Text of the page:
View all newsletters
Receive our newsletter - data, insights and analysis delivered to you
  1. Technology
January 15, 2006

Samsung electronics profits from flat-panel popularity

One of the world's largest electronics conglomerates, Samsung Electronics Co Ltd, has posted a huge rise in profit thanks to the strong demand for flat-panel televisions and chips used in MP3 players.

By CBR Staff Writer

For the fourth quarter ending December 31, net profit rose 40% to KRW 2.56 trillion ($2.59bn) compared to KRW 1.83 trillion ($1.85bn) in the same period a year earlier. The results were the first gain for the company in five quarters. Sales rose 12% to KRW 15.52 trillion ($15.73bn).

The Suwon, South Korea-based company is experiencing strong demand for its flat-panel TVs and semiconductors. Its seems that consumers are finally starting to move away from bulky cathode-ray tube televisions, which for years offered far better picture quality at cheaper prices than flat panels. Falling prices of flat screens and improvements in the picture quality have no doubt helped.

The company has invested heavily in flat panels, and makes its own flat panel televisions and is a major supplier of the liquid crystal displays used in other manufacturers’ TV sets, as well as in laptops and mobile phones. Sales of liquid crystal displays in the fourth quarter jumped 54% from the year before to KRW 3.01 trillion ($3.04bn).

However, Samsung is also the world’s largest maker of memory chips, and demand for its NAND chips was particularly strong. These chips are widely used in devices such as MP3 players such as Apple’s iPod Nano as well as digital cameras, both of which are large sellers in the consumer market.

DRAM, dynamic random access memory, chips are used in personal computers, while NAND, so-called flash memory chips, are widely used in digital cameras and MP3 players. Semiconductor sales grew 6.5% to KRW 5.09 trillion ($5.15bn).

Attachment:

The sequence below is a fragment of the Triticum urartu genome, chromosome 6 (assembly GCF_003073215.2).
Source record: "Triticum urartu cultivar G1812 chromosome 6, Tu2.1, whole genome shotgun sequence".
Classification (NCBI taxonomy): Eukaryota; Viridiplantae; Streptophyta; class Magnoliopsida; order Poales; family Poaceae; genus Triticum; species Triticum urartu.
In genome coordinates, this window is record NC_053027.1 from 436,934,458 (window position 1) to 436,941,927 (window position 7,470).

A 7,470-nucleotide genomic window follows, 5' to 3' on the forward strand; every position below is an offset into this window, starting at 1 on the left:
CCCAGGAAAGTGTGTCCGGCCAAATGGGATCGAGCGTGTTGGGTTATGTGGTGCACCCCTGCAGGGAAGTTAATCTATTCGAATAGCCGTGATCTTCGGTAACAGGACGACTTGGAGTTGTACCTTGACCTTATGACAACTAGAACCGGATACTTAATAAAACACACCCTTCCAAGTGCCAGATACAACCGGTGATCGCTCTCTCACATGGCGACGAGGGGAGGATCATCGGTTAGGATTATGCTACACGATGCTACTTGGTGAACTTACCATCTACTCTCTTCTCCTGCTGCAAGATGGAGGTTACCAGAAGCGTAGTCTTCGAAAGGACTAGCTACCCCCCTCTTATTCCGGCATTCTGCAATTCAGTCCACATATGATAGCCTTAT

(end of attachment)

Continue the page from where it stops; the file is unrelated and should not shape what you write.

The company is well known for heavily investing in new technologies. In September, it announced that it would spend $33bn over the next seven years on a semiconductor manufacturing and development complex near its Seoul headquarters in order to better compete against market leader Intel Corp. Then in November it said it would invest $614m into new memory chip lines to increase production of its DRAM and flash products.

For the full year, the results were less impressive. Net profit fell 29% to KRW 7.64 trillion ($7.74bn) while sales slipped 0.3% to KRW 57.46 trillion ($58.24bn). However, the 2004 figures were slightly distorted because the company profited from high memory chip prices and strong prices for LCDs in the first half of that year.

Content from our partners
Scan and deliver
GenAI cybersecurity: "A super-human analyst, with a brain the size of a planet."
Cloud, AI, and cyber security – highlights from DTX Manchester

Websites in our network
Select and enter your corporate email address Tech Monitor's research, insight and analysis examines the frontiers of digital transformation to help tech leaders navigate the future. Our Changelog newsletter delivers our best work to your inbox every week.
  • CIO
  • CTO
  • CISO
  • CSO
  • CFO
  • CDO
  • CEO
  • Architect Founder
  • MD
  • Director
  • Manager
  • Other
Visit our privacy policy for more information about our services, how Progressive Media Investments may use, process and share your personal data, including information on your rights in respect of your personal data and how you can unsubscribe from future marketing communications. Our services are intended for corporate subscribers and you warrant that the email address submitted is your corporate email address.